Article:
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YORK: Archbishop warns Anglican conservatives

YORK: Archbishop warns Anglican conservatives

By Jonathan Petre
The Telegraph

The Archbishop of York has warned conservative Anglican leaders that they will effectively expel themselves from the worldwide Church if they boycott next year's Lambeth Conference.

Dr John Sentamu said the conservatives risked severing themselves from the Anglican Communion.

In an exclusive interview with The Daily Telegraph, Dr John Sentamu pleaded with them to attend the conference despite their war with liberals over homosexuality.

But he told them that if they "voted with their feet" they risked severing their links with the Archbishop of Canterbury and with historic Anglicanism, a breach that could take centuries to heal.

"Anglicanism has its roots through Canterbury," he said. "If you sever that link you are severing yourself from the Communion. There is no doubt about it."

The archbishop's outspoken comments will dismay conservatives, who blame the liberals for bringing the Church to the brink of schism by consecrating Anglicanism's first openly gay bishop in 2003.

A handful of archbishops and hundreds of bishops from Africa and Asia, representing well over a third of the 70 million strong worldwide Church, are threatening to boycott the Lambeth Conference, the 10-yearly gathering of all Anglican bishops in Canterbury. They are angry that the Archbishop of Canterbury, Dr Rowan Williams, has invited liberal American bishops.

Conservative leaders are now planning an alternative summit, which would destroy Dr Williams's efforts to hold the factions together.

Speaking to The Daily Telegraph, Dr Sentamu told the conservatives that there could not be a meaningful alternative to the official conference.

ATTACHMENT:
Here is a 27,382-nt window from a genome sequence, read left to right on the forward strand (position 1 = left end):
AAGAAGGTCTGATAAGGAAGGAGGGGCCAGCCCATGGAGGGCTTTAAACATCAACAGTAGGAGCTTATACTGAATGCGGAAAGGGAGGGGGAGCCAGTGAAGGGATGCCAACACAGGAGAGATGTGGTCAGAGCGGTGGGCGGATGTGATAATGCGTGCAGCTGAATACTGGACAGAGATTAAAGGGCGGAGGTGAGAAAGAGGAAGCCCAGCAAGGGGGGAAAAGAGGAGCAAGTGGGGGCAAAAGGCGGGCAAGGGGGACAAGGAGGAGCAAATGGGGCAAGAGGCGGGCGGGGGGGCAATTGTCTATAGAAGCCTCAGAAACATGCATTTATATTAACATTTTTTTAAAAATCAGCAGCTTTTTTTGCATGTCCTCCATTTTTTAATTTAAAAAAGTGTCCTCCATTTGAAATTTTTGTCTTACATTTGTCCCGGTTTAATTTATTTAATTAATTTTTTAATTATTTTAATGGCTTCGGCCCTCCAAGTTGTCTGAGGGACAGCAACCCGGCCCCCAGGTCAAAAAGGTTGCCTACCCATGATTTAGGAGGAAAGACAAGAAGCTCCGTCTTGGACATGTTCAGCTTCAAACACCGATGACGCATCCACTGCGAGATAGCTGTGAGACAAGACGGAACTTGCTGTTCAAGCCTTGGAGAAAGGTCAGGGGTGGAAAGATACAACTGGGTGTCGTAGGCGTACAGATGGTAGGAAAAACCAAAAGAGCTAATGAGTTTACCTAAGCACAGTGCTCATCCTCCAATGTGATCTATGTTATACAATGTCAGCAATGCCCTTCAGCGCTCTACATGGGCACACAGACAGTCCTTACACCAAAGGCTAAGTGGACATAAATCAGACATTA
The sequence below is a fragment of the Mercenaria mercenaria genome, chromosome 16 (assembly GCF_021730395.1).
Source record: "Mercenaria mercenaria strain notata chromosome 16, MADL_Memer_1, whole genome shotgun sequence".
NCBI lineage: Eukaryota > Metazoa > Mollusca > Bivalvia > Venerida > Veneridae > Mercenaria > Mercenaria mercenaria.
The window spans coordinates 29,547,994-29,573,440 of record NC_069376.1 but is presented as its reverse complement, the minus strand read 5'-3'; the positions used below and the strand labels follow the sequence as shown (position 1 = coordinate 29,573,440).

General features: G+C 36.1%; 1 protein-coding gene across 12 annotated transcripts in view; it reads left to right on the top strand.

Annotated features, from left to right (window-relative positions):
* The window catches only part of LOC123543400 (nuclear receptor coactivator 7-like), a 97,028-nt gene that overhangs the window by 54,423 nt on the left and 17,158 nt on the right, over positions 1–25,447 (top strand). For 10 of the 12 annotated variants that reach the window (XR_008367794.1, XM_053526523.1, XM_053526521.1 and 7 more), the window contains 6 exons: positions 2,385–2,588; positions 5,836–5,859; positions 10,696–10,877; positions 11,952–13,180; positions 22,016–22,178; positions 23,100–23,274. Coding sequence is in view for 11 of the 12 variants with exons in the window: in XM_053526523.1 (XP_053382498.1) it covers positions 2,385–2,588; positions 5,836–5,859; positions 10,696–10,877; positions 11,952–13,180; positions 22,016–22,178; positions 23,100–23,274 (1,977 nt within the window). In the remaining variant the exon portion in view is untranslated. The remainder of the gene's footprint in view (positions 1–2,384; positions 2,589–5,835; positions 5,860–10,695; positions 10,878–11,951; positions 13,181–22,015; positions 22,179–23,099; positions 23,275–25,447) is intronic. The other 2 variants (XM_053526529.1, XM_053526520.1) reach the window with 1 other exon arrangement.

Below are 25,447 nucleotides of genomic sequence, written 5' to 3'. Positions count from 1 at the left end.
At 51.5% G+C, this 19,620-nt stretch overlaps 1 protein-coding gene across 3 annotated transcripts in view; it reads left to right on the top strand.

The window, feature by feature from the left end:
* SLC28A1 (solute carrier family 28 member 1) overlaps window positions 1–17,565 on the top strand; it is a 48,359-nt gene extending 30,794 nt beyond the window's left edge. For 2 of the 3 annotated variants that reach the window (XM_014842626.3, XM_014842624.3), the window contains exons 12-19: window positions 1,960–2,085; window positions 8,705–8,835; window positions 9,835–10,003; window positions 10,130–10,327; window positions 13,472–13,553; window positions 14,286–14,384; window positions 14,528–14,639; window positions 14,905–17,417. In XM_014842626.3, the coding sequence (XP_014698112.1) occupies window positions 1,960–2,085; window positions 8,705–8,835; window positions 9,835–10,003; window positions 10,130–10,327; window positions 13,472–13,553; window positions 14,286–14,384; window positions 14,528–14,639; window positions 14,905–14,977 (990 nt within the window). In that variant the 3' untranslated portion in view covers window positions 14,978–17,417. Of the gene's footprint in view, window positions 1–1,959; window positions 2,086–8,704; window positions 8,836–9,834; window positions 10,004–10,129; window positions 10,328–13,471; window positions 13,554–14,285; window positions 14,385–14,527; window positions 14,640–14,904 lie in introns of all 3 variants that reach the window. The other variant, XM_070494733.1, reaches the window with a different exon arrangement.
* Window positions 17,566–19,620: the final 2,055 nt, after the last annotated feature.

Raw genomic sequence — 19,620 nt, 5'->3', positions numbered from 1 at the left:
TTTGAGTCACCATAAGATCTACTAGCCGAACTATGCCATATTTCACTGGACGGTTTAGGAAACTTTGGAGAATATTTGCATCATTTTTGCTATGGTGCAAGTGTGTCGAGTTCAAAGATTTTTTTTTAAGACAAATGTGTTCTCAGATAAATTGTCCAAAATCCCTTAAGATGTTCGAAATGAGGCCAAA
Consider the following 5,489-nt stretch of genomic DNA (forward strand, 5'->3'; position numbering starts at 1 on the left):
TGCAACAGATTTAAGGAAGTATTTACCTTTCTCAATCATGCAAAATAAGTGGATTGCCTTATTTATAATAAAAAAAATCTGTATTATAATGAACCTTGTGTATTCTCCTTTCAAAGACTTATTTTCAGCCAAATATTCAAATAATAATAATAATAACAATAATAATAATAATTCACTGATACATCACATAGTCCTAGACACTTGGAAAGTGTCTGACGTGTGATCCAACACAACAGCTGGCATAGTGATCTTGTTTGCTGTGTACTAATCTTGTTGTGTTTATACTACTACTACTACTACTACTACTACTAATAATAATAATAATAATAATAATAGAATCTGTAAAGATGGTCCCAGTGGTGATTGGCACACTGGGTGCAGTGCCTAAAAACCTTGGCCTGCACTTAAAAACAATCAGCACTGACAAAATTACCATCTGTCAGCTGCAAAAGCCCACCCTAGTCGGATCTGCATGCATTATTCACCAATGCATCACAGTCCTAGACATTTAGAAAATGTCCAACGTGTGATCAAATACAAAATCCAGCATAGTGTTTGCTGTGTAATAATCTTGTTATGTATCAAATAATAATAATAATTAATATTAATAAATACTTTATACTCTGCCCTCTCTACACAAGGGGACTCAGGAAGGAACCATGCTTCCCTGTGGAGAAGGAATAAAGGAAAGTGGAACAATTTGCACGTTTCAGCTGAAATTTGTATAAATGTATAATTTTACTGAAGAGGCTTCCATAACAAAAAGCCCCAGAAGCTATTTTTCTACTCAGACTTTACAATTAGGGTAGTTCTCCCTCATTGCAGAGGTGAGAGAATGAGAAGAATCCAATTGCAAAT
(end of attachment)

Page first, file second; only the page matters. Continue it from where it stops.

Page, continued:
He said that the primates - the archbishops and senior bishops who head the 38 self-governing provinces that make up the Anglican Communion - had always seen the Archbishop of Canterbury as "a primate among equals but nonetheless as primus inter pares [first among equals]".

"If that goes and they think they can then say they are Anglicans, that is very questionable," he said. "Whatever you set up, I don't think it could ever be called the Anglican Communion.

"So I am hoping that my brothers and sisters, whatever they are trying to set out, will come to the Lambeth Conference."

Dr Sentamu, a close ally of Dr Williams, said that as long as Anglican bishops did not deny the basic Christian doctrines they should all be able to remain within the same Church.

While liberal north Americans disagreed with conservatives over sexual ethics, these were not core issues, he said.

If the conservatives boycotted Lambeth "they would be the ones voting with their feet and saying, as far as we are concerned, we are the true Anglicans".

He added: "Whenever we break there is a lot of pain and the healing of it is very difficult. I want to warn people, don't spend the next century trying to find a way back."

But he also warned the American bishops that Dr Williams reserved the right to withdraw their invitations if they were not prepared to engage in the decision-making processes of the Communion in the future.

Dr Sentamu, a former judge in Uganda who was forced to flee the regime of Idi Amin, also criticised the Government for passing too much legislation, which he warned was eroding freedom.

"The more you write down your laws and have more of them, my view is that you are becoming less and less of a free society," he said.

He was concerned at the wealth gap, urging those on a big salary to put some of it back into the community. He said more needed to be done to combat poverty.


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